What a difference 60 years makes. These days bosses, half of whom are women, make their own appointments on iPhones, while standing in line at Starbucks fetching their lattes. 

Tomorrow I'll discuss Estelle Sharpe Jackson's "Girl Friday" column published in The Washington Post in the early 1950s.

Monday, March 12, 2012

Lois Lippman, the First African-American Secretary in The White House

In January 1953 Lois Lippman, 28, became the first African-American secretary in the White House when her boss, Charles F. Willis, Jr. of Citizens for Eisenhower in New York City, was appointed assistant to Chief-of-Staff Sherman Adams.

Lippman and her husband, attorney Romeyn Lippman, discussed the move, then concluded that it would be a big step in race relations.

“There has never before been a colored girl in the White House,” she told The Washington Post.

“We decided that when the barrier has been broken down once, it is difficult to build it up again.”

In an article published on June 4, 1953 in Jet magazine Lippman explained that, in addition to handling confidential mail and scheduling appointments with "high government brass," she supervised an all-white clerical staff of five. "Office relations are excellent," she said. "We all seem to be at ease with each other.”

The article continued: "Away from the White House, however, Mrs. Lippman discovered soon after arrival that in Washington, unlike Boston and New York, Jim Crow restricted her movements. But she says she has made an adjustment in this fashion: 'I go to the places where I’m supposed to go and stay away from the places where I’m not supposed to go.'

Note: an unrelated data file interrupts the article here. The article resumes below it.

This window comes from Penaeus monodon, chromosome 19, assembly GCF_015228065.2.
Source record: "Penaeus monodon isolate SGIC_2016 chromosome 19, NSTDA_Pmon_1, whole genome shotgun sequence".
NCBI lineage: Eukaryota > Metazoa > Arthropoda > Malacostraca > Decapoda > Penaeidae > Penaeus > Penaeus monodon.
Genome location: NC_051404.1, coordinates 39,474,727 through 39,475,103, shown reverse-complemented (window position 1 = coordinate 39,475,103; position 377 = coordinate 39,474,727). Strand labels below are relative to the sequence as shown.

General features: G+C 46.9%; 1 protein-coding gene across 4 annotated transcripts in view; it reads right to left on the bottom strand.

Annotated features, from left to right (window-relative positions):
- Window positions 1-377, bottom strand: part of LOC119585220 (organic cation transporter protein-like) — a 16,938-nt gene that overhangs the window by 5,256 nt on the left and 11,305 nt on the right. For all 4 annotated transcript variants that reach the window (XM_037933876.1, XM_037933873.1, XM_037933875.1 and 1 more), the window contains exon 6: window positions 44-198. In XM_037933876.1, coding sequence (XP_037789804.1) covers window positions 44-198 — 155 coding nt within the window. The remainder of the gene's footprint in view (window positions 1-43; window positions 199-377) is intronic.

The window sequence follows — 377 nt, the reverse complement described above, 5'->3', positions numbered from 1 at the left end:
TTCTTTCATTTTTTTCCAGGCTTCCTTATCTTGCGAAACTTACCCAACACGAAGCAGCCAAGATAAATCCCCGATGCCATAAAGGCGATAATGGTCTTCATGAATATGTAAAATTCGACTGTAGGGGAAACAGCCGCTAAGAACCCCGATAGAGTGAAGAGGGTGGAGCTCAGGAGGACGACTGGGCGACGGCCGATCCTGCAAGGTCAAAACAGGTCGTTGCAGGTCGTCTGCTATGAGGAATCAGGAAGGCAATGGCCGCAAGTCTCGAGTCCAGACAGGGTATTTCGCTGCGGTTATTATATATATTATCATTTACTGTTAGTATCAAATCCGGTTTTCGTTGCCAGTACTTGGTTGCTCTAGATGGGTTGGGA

"Ask how she determined which places were not Jim Crow, she explains, 'I clipped a list from a Negro newspaper. It shows the restaurants and movies where Negroes are permitted to go.'

"Mrs. Lippman points out, however, that she has only one major problem in her job at the White House: 'Convincing people – especially small children – that I cannot get them an appointment with the President.'”

After giving birth to her first child the following year, Lippman returned to work until 1959 when her husband, who was with the Internal Revenue Service, was transferred to New York City.

Few people (including me until researching this story) are aware of the fact that after defeating the Nazis in Europe, it was President Dwight D. Eisenhower, a Republican, who is credited with taking action to desegregate the nation's capital. In addition to Lois Lippman, more than 400 other African-Americans were named to key jobs in his administration including Assistant Secretary of Labor J. Ernest Wilkins who became the first African-American to sit in on a cabinet meeting.

Upon Eisenhower's death on March 28, 1969, Simeon Booker, Jet Washington Bureau Chief, honored him in an article titled, "Eisenhower’s Untold Civil Rights Record: Broke Barriers for D.C. Blacks."

He wrote: "When Harlem’s Adam Clayton Powell wrote in a national magazine that Eisenhower had accomplished more in civil rights than all of the other presidents put together, pro-Democratic forces plotted the defeat of the Harlem lawmaker in 1956. With Powell campaigning across the country for Eisenhower’s re-election, Democratic presidential hopeful Adlai Stevenson [1952 & 1956 elections] showed where he stood on racial progress. Asked if he would use the Army, Navy and FBI to enforce in the South the Supreme Court’s integration edict he said:'I think that would be a great mistake. That is exactly what brought on the Civil War. We must proceed gradually, not upsetting habits or traditions that are older than the Republic.'”

After his inauguration on Jan. 20, 1961, President John F. Kennedy continued the work started by President Eisenhower by further expanding opportunities for African-Americans at the highest levels of politics and government in the nation's capital.